White House takes credit for drop in cocaine production

Among the outcomes of the strengthened engagement are stronger central governments in the countries, improvements in the judicial system, emboldened democratic institutions and increased foreign investment.

The report also found that the number of Americans aged 12 or over who currently use cocaine has dropped by 44 percent since 2006. Overdose deaths and cocaine purity have also dropped in recent years.

According to the White House office, 95 percent of cocaine entering the U.S. comes from Colombia. Major amounts of cocaine from Peru and Bolivia go to Europe, Asia or throughout South America.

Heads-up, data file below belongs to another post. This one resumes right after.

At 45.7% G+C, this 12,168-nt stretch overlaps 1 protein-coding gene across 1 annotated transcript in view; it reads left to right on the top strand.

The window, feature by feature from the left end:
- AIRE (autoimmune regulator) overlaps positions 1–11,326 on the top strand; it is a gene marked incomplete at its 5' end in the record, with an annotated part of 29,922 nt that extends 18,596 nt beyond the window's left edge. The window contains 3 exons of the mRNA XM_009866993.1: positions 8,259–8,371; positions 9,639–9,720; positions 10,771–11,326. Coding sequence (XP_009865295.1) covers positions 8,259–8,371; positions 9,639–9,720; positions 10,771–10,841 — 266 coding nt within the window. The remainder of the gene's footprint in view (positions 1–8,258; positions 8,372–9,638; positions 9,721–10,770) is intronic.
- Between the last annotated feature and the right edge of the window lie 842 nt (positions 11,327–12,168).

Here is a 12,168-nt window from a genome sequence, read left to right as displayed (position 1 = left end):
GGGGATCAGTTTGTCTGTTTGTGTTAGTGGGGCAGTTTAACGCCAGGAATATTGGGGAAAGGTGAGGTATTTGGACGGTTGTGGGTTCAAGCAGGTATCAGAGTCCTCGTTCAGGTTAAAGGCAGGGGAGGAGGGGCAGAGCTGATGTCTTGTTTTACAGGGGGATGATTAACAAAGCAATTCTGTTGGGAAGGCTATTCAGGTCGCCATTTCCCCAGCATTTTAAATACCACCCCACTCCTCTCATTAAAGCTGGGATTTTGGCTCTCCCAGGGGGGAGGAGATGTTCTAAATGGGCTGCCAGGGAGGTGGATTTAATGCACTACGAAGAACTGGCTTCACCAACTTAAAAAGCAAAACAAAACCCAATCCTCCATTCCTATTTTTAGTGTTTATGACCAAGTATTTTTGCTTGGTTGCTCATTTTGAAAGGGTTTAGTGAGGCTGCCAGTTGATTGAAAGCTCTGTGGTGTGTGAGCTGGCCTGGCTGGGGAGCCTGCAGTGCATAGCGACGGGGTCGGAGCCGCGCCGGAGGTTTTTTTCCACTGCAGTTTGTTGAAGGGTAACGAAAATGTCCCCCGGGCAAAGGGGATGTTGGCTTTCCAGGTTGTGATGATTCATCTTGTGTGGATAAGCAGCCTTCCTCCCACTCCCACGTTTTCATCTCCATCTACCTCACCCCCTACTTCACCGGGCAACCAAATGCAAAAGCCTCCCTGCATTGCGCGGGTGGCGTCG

In May, Vice President Biden traveled to Colombia to praise the country's leadership on their efforts to make the country safer and recover from violence that plagued the nation for many years.

Biden's visit came a year after the U.S. and Colombia finalized a free trade agreement that was long in the works. At the time, President Obama called it a "landmark" deal and "a win for both our countries."

The agreement should expand U.S. exported goods by more than $1.1 billion, according to estimates from the International Trade Commission.

In April, the Obama administration unveiled a middle-ground approach to combatting drug use that prioritized rehabilitation and deterrence along with enforcement. The policy attempts to view drugs as a public health issue as much as a criminal justice one.